Farmigo CEO on Closing Down the Food Delivery Business: “Logistics Overtook Software”

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“There was a period when the software was as important as the need to have incredible logistics,” says Benzi Ronen, CEO of Farmigo, which last week shocked the market by closing down its food delivery service.

Farmigo’s demise was a surprise for many consumers and investors because it was one of the more established food delivery services, and was popular among New Yorkers. But when it came to raising a new round of funding, Ronen and his partner Yossi Pik decided they had to focus on the software side of the business.

“We were in a position where we had the opportunity to go off on our own and ask some very basic, fundamental questions about what the company truly needed to be a wild success in the future, as well as what we were best able to execute on,” Ronen tells AgFunderNews.

“What we saw going forward was that the logistics leg had become the far bigger leg, and we’re not logistics people. The direction the business required was not what we as founders are best positioned to deliver, which is software.”

Ronen denied that the cost of customer acquisition contributed to the closure, arguing that the business’s customer growth was strong and that it was “moving in the direction of being profitable” in the regions that it served.

“Our growth was good; as an entrepreneur, you always want more and faster, but we had a very powerful acquisition model,” he says. “We acquired organizers, and they acquired members, and we were getting better at predicting who would be good organizers and at giving them the tools to  be more successful at recruiting members.”

The issue was more in scaling the business to appeal to a bigger set of customers that had different demands than its core customer base; mainly on-demand delivery.

“There’s a new standard around same day delivery, and that requires better logistics, not software.”

“In order to make the company successful, we needed to improve the customer experience to be relevant for a larger percentage of the population, and that was around delivering food more frequently, cheaply, and easily,” said Ronen. “There’s a new standard around same day delivery, and that requires better logistics, not software.”

Ronen believes this is a challenge for the whole food e-commerce community as you cannot leverage existing logistics infrastructure to transport perishable products, unlike the non-perishable marketplaces like Amazon, which have partnered with existing services like FedEx and UPS to great success.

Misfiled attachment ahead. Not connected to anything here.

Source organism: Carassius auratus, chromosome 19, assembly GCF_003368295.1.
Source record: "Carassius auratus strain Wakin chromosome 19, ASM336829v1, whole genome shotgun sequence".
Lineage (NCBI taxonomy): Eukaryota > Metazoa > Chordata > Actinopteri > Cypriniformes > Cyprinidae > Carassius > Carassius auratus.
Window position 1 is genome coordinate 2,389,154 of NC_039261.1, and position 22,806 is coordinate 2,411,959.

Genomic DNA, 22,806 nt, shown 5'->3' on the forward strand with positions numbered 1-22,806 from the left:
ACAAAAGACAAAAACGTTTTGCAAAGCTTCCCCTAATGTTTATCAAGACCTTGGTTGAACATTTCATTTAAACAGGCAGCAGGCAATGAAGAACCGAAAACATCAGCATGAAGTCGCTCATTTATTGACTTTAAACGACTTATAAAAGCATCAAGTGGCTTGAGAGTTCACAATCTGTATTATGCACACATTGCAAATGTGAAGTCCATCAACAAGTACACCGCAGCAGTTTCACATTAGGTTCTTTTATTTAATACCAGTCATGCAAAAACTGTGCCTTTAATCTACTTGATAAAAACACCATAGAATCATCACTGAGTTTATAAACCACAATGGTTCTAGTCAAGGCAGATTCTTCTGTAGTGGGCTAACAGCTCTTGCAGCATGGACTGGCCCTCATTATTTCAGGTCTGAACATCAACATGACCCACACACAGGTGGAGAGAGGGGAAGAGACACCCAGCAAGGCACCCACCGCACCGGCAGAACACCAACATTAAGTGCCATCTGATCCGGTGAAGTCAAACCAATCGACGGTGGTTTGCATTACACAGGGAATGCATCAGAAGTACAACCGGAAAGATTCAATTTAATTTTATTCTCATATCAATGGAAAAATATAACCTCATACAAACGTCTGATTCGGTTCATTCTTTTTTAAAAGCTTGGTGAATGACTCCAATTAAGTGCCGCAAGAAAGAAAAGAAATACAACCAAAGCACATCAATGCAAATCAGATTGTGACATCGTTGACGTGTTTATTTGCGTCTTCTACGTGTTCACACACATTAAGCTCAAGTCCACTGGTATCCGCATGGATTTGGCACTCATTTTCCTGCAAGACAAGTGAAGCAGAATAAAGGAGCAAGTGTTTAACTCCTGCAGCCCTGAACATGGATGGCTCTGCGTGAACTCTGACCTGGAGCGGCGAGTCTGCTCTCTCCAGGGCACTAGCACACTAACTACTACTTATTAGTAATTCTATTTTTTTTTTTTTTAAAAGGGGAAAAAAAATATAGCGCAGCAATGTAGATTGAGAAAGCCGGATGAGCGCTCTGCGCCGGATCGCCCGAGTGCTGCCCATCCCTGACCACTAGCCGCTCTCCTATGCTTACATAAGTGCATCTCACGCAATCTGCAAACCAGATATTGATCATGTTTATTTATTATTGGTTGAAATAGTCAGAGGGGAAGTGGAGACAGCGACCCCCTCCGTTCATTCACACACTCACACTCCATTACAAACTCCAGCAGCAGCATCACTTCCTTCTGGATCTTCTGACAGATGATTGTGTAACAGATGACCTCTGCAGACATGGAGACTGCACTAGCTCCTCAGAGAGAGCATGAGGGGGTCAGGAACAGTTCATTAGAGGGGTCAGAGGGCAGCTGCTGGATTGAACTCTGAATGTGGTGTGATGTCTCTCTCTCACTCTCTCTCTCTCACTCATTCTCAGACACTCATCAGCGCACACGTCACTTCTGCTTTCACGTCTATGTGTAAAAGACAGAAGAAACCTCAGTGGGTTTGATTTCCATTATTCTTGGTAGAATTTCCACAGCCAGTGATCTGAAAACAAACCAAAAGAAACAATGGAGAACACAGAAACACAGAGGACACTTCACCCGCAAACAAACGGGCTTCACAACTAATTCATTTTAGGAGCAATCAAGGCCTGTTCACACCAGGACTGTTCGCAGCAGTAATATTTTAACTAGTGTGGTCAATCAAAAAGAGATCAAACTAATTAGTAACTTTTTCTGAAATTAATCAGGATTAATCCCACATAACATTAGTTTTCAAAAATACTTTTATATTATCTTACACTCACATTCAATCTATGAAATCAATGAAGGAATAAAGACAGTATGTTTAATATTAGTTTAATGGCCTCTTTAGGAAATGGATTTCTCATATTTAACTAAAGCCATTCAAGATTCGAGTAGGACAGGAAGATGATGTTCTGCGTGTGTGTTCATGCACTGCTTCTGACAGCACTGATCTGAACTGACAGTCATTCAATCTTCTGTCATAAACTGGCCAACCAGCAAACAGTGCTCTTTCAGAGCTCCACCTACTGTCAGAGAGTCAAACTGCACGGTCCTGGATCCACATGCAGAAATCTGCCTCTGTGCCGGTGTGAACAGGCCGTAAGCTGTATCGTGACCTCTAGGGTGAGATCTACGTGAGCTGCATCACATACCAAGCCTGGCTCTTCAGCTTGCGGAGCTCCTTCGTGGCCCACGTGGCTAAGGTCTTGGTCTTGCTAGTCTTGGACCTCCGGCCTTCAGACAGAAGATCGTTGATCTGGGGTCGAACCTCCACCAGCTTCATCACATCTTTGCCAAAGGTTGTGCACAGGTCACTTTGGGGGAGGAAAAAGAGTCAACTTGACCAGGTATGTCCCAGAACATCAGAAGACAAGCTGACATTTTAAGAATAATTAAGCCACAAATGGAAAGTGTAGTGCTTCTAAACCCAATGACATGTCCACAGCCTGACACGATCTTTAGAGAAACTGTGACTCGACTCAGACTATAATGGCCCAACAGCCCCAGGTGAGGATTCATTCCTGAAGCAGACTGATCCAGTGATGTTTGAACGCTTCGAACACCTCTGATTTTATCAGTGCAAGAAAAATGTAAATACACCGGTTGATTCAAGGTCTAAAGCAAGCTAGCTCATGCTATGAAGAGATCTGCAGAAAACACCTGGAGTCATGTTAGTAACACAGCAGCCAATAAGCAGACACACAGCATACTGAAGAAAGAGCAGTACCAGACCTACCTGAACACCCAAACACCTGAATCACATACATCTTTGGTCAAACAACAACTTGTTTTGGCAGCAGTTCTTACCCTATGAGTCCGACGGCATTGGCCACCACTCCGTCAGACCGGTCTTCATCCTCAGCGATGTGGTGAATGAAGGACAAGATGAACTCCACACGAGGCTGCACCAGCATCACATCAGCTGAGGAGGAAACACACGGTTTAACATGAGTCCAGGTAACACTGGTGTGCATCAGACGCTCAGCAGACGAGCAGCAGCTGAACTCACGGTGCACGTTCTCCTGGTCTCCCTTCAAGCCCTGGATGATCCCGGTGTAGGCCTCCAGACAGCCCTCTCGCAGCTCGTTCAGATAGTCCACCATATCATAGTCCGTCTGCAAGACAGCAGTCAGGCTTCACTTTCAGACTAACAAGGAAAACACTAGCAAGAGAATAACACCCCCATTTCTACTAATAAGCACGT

This won’t always be the case, he adds, and there are some food e-commerce companies with strong logistics backgrounds.

“I see food logistics building out, and when this new on-demand infrastructure exists and becomes a commodity, then there will be room for pure software players, like us, to connect into that,” he says. “Until that point, companies will need to manage the last mile themselves. We were contracting out to independent drivers, but we still had to create routes and ensure they were profitable and managed properly.”

Kate Danaher, a senior manager at RSF Social Finance, an impact-focused financial services company organization and a Farmigo investor, agrees that the logistics piece is much more challenging than people might think. RSF invests across sectors, but in food is very focused on rebuilding food systems.

“Moving food is a logistics business; it’s really hard to do, really expensive and is a very thin margin, slow growth business,” she said. “So it’s very likely the best decision for Farmigo is to focus on the software platform, but it’s unfortunate for the whole movement towards rebuilding the regional food systems, systems that the industrialization of our food system over the past 50 years has destroyed.”

She pointed to the challenges of scaling and replicating food delivery models across regions, where there are specific logistics challenges and a new set of customers to disrupt.

So where next for Farmigo and what is the software product?

When Farmigo was first founded in 2009, it was focused on building software for farms to power community supported agriculture (CSA). It only introduced the consumer delivery portion in 2013, but the software business never stopped running, and it serves 400 farms today, according to Ronen. The software-as-a-service (SaaS) helps farmers manage their existing relationships with customers and distributors from farmer’s markets to food hubs to local retailers. The plan is to eventually bring them more potential customers, according to Ronen.

There are some small niche players also doing CSA software but none at scale, argues Ronen and Danaher.

“We spoke to a lot of farmers about Farmigo’s software product a while ago and they loved it,” said Danaher. “It wasn’t perfect at the time, but it was the first back office software they’d come across that supported their needs; there aren’t enough of those.”

Danaher feels positive that Farmigo’s SaaS model will still support RSF’s mission to help rebuild food systems, because it provides for more efficient relationships between farmers, distributors, and consumers.

Ronen believes that Farmigo’s other investors will be supportive of the shift too.

“They invested in us because of our software capabilities and they believed in the incredibly robust software we built,” he said. “And with our experience with the food delivery business, we now better understand what farmers need to interact with different channel partners.”

Will Farmigo still need to fresh capital? No. Ronen had the unenviable task of laying off all employees that were linked to the delivery business, which has freed up capital to build out the software platform.

AgFunder wishes Farmigo well for the future!

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